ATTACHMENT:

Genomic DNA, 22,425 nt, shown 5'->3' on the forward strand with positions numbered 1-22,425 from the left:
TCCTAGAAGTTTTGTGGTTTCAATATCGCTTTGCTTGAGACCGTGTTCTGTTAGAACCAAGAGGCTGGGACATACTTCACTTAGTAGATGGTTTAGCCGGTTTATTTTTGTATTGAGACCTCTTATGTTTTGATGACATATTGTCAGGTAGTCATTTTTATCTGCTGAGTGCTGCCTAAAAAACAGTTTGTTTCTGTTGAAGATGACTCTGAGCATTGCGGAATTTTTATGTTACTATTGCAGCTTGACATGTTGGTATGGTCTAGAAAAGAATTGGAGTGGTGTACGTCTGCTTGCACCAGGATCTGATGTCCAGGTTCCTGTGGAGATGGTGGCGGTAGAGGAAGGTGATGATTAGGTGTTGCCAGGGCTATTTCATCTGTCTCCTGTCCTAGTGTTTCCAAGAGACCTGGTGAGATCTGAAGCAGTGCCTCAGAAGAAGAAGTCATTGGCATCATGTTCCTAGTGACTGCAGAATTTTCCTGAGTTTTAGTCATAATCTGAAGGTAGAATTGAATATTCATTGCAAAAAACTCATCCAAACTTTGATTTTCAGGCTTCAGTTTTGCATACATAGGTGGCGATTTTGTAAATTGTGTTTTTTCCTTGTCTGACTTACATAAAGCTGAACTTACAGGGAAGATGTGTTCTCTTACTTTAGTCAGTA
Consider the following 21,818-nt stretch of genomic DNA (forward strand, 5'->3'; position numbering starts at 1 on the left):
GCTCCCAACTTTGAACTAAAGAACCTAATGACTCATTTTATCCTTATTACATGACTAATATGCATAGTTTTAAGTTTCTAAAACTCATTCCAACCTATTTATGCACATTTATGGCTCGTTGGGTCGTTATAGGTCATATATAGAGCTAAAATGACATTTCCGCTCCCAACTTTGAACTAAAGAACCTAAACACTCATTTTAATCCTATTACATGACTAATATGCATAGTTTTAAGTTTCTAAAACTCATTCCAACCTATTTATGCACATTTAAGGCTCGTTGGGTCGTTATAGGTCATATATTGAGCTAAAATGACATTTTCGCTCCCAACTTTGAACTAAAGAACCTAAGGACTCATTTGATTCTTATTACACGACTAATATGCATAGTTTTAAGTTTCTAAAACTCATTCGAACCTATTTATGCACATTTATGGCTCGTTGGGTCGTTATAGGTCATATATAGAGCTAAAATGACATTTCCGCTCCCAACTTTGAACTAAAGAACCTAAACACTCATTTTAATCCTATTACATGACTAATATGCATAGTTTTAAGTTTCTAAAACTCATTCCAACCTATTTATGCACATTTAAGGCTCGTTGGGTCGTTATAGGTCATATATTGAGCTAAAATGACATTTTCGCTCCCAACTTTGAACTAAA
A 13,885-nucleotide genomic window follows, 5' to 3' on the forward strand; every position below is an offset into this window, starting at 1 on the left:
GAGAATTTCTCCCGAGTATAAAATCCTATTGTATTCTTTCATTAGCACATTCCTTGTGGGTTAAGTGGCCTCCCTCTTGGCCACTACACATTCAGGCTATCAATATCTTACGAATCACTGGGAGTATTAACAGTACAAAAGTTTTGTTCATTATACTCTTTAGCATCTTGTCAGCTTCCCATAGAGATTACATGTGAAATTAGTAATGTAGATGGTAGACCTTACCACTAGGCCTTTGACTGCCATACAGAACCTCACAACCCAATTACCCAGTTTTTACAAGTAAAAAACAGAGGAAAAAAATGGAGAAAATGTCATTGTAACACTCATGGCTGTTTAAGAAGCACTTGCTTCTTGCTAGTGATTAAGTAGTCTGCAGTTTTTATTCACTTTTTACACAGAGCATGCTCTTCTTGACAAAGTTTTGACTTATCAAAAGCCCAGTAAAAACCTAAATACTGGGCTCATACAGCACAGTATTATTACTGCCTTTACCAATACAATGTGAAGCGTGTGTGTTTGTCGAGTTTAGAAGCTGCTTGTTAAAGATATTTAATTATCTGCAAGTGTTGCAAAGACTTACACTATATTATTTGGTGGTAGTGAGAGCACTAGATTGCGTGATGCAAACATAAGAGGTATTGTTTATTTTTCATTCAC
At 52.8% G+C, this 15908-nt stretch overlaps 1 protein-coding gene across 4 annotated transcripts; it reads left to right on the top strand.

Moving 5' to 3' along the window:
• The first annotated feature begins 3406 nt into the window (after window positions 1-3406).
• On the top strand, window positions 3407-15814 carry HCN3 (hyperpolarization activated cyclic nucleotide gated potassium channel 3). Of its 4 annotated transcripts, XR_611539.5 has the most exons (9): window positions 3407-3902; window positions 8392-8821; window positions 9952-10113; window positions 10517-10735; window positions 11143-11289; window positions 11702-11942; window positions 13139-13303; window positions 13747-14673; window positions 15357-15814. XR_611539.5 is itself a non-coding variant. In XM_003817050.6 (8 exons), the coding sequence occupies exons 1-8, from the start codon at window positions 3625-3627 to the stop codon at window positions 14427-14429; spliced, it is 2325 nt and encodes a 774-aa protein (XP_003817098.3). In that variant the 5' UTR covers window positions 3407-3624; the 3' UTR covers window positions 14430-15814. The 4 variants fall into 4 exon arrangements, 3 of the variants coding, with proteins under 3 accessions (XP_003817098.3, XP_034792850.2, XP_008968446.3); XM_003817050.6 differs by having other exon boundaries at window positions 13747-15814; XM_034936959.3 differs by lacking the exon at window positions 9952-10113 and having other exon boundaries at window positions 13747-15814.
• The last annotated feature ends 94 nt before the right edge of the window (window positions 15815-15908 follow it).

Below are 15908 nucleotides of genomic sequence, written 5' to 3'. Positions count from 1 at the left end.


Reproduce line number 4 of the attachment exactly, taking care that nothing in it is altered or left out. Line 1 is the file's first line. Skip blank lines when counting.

GCTCCCAACTTTGAACTAAAGAACCTAATGACTCATTTTATCCTTATTACATGACTAATATGCATAGTTTTAAGTTTCTAAAACTCATTCCAACCTATTTATGCACATTTATGGCTCGTTGGGTCGTTATAGGTCATATATAGAGCTAAAATGACATTTCCGCTCCCAACTTTGAACTAAAGAACCTAAACACTCATTTTAATCCTATTACATGACTAATATGCATAGTTTTAAGTTTCTAAAACTCATTCCAACCTATTTATGCACATTTAAGGCTCGTTGGGTCGTTATAGGTCATATATTGAGCTAAAATGACATTTTCGCTCCCAACTTTGAACTAAAGAACCTAAGGACTCATTTGATTCTTATTACACGACTAATATGCATAGTTTTAAGTTTCTAAAACTCATTCGAACCTATTTATGCACATTTATGGCTCGTTGGGTCGTTATAGGTCATATATAGAGCTAAAATGACATTTCCGCTCCCAACTTTGAACTAAAGAACCTAAACACTCATTTTAATCCTATTACATGACTAATATGCATAGTTTTAAGTTTCTAAAACTCATTCCAACCTATTTATGCACATTTAAGGCTCGTTGGGTCGTTATAGGTCATATATTGAGCTAAAATGACATTTTCGCTCCCAACTTTGAACTAAA